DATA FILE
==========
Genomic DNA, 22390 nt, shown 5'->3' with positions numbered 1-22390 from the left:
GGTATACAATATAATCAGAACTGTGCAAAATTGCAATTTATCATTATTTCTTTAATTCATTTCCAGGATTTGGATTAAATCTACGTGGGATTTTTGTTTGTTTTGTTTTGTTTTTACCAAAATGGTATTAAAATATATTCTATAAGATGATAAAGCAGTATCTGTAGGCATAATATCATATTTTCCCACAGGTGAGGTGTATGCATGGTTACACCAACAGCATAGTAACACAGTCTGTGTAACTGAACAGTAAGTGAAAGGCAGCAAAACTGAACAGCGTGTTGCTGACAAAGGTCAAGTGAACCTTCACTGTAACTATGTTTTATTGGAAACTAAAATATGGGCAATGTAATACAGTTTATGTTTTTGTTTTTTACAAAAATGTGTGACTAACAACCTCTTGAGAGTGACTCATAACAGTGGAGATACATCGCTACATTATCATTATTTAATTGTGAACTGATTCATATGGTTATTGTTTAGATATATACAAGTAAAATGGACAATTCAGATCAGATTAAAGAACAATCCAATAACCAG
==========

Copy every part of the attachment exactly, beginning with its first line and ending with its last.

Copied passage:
Genomic DNA, 22390 nt, shown 5'->3' with positions numbered 1-22390 from the left:
GGTATACAATATAATCAGAACTGTGCAAAATTGCAATTTATCATTATTTCTTTAATTCATTTCCAGGATTTGGATTAAATCTACGTGGGATTTTTGTTTGTTTTGTTTTGTTTTTACCAAAATGGTATTAAAATATATTCTATAAGATGATAAAGCAGTATCTGTAGGCATAATATCATATTTTCCCACAGGTGAGGTGTATGCATGGTTACACCAACAGCATAGTAACACAGTCTGTGTAACTGAACAGTAAGTGAAAGGCAGCAAAACTGAACAGCGTGTTGCTGACAAAGGTCAAGTGAACCTTCACTGTAACTATGTTTTATTGGAAACTAAAATATGGGCAATGTAATACAGTTTATGTTTTTGTTTTTTACAAAAATGTGTGACTAACAACCTCTTGAGAGTGACTCATAACAGTGGAGATACATCGCTACATTATCATTATTTAATTGTGAACTGATTCATATGGTTATTGTTTAGATATATACAAGTAAAATGGACAATTCAGATCAGATTAAAGAACAATCCAATAACCAG